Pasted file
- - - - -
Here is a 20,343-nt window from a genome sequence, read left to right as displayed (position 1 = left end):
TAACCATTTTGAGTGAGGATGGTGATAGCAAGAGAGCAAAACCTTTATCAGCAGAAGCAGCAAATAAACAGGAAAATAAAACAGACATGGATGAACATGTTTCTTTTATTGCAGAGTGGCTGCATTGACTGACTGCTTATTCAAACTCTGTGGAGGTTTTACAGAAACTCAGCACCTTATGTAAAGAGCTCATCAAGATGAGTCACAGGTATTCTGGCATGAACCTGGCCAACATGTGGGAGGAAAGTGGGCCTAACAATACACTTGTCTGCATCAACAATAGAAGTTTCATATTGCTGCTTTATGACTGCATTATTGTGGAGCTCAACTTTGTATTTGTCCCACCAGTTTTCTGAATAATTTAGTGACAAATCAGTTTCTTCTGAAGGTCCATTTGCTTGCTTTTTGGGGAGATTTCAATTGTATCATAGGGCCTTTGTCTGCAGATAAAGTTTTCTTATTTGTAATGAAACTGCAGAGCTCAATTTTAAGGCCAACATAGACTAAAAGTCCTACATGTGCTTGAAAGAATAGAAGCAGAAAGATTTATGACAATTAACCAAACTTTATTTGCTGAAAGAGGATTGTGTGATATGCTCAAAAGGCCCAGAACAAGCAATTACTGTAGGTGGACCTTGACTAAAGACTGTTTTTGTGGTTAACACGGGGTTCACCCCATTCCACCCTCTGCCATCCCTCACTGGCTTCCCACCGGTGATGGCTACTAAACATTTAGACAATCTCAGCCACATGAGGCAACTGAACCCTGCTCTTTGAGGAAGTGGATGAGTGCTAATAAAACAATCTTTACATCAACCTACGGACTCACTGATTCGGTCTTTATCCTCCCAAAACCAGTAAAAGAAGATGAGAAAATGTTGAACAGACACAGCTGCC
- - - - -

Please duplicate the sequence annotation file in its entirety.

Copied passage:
Here is a 20,343-nt window from a genome sequence, read left to right as displayed (position 1 = left end):
TAACCATTTTGAGTGAGGATGGTGATAGCAAGAGAGCAAAACCTTTATCAGCAGAAGCAGCAAATAAACAGGAAAATAAAACAGACATGGATGAACATGTTTCTTTTATTGCAGAGTGGCTGCATTGACTGACTGCTTATTCAAACTCTGTGGAGGTTTTACAGAAACTCAGCACCTTATGTAAAGAGCTCATCAAGATGAGTCACAGGTATTCTGGCATGAACCTGGCCAACATGTGGGAGGAAAGTGGGCCTAACAATACACTTGTCTGCATCAACAATAGAAGTTTCATATTGCTGCTTTATGACTGCATTATTGTGGAGCTCAACTTTGTATTTGTCCCACCAGTTTTCTGAATAATTTAGTGACAAATCAGTTTCTTCTGAAGGTCCATTTGCTTGCTTTTTGGGGAGATTTCAATTGTATCATAGGGCCTTTGTCTGCAGATAAAGTTTTCTTATTTGTAATGAAACTGCAGAGCTCAATTTTAAGGCCAACATAGACTAAAAGTCCTACATGTGCTTGAAAGAATAGAAGCAGAAAGATTTATGACAATTAACCAAACTTTATTTGCTGAAAGAGGATTGTGTGATATGCTCAAAAGGCCCAGAACAAGCAATTACTGTAGGTGGACCTTGACTAAAGACTGTTTTTGTGGTTAACACGGGGTTCACCCCATTCCACCCTCTGCCATCCCTCACTGGCTTCCCACCGGTGATGGCTACTAAACATTTAGACAATCTCAGCCACATGAGGCAACTGAACCCTGCTCTTTGAGGAAGTGGATGAGTGCTAATAAAACAATCTTTACATCAACCTACGGACTCACTGATTCGGTCTTTATCCTCCCAAAACCAGTAAAAGAAGATGAGAAAATGTTGAACAGACACAGCTGCC